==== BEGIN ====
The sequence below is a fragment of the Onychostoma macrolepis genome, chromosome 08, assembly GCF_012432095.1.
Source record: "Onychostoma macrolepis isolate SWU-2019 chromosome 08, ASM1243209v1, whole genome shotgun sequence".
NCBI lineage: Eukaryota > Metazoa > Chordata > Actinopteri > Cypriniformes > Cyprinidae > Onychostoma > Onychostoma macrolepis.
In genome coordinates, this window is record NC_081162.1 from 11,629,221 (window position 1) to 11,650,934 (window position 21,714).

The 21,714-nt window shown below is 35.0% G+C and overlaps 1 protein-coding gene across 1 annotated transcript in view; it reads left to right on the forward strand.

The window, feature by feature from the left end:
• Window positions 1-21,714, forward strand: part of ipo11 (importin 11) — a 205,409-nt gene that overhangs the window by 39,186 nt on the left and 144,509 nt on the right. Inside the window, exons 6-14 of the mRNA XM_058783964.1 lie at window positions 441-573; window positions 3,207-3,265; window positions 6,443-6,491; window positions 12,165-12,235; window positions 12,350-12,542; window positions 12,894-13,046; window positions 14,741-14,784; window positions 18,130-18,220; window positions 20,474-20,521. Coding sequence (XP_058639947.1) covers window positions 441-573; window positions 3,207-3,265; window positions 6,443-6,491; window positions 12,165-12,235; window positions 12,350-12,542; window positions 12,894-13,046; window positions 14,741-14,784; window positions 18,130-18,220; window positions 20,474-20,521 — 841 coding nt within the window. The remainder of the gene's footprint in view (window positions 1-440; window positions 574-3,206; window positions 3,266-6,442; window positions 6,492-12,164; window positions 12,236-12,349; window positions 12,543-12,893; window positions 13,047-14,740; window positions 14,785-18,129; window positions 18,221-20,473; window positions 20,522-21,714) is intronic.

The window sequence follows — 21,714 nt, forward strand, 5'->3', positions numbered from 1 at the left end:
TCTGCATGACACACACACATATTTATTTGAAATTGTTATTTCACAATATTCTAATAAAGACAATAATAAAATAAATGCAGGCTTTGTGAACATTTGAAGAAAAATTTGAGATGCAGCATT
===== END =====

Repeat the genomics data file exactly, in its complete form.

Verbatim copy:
The sequence below is a fragment of the Onychostoma macrolepis genome, chromosome 08, assembly GCF_012432095.1.
Source record: "Onychostoma macrolepis isolate SWU-2019 chromosome 08, ASM1243209v1, whole genome shotgun sequence".
NCBI lineage: Eukaryota > Metazoa > Chordata > Actinopteri > Cypriniformes > Cyprinidae > Onychostoma > Onychostoma macrolepis.
In genome coordinates, this window is record NC_081162.1 from 11,629,221 (window position 1) to 11,650,934 (window position 21,714).

The 21,714-nt window shown below is 35.0% G+C and overlaps 1 protein-coding gene across 1 annotated transcript in view; it reads left to right on the forward strand.

The window, feature by feature from the left end:
• Window positions 1-21,714, forward strand: part of ipo11 (importin 11) — a 205,409-nt gene that overhangs the window by 39,186 nt on the left and 144,509 nt on the right. Inside the window, exons 6-14 of the mRNA XM_058783964.1 lie at window positions 441-573; window positions 3,207-3,265; window positions 6,443-6,491; window positions 12,165-12,235; window positions 12,350-12,542; window positions 12,894-13,046; window positions 14,741-14,784; window positions 18,130-18,220; window positions 20,474-20,521. Coding sequence (XP_058639947.1) covers window positions 441-573; window positions 3,207-3,265; window positions 6,443-6,491; window positions 12,165-12,235; window positions 12,350-12,542; window positions 12,894-13,046; window positions 14,741-14,784; window positions 18,130-18,220; window positions 20,474-20,521 — 841 coding nt within the window. The remainder of the gene's footprint in view (window positions 1-440; window positions 574-3,206; window positions 3,266-6,442; window positions 6,492-12,164; window positions 12,236-12,349; window positions 12,543-12,893; window positions 13,047-14,740; window positions 14,785-18,129; window positions 18,221-20,473; window positions 20,522-21,714) is intronic.

The window sequence follows — 21,714 nt, forward strand, 5'->3', positions numbered from 1 at the left end:
TCTGCATGACACACACACATATTTATTTGAAATTGTTATTTCACAATATTCTAATAAAGACAATAATAAAATAAATGCAGGCTTTGTGAACATTTGAAGAAAAATTTGAGATGCAGCATT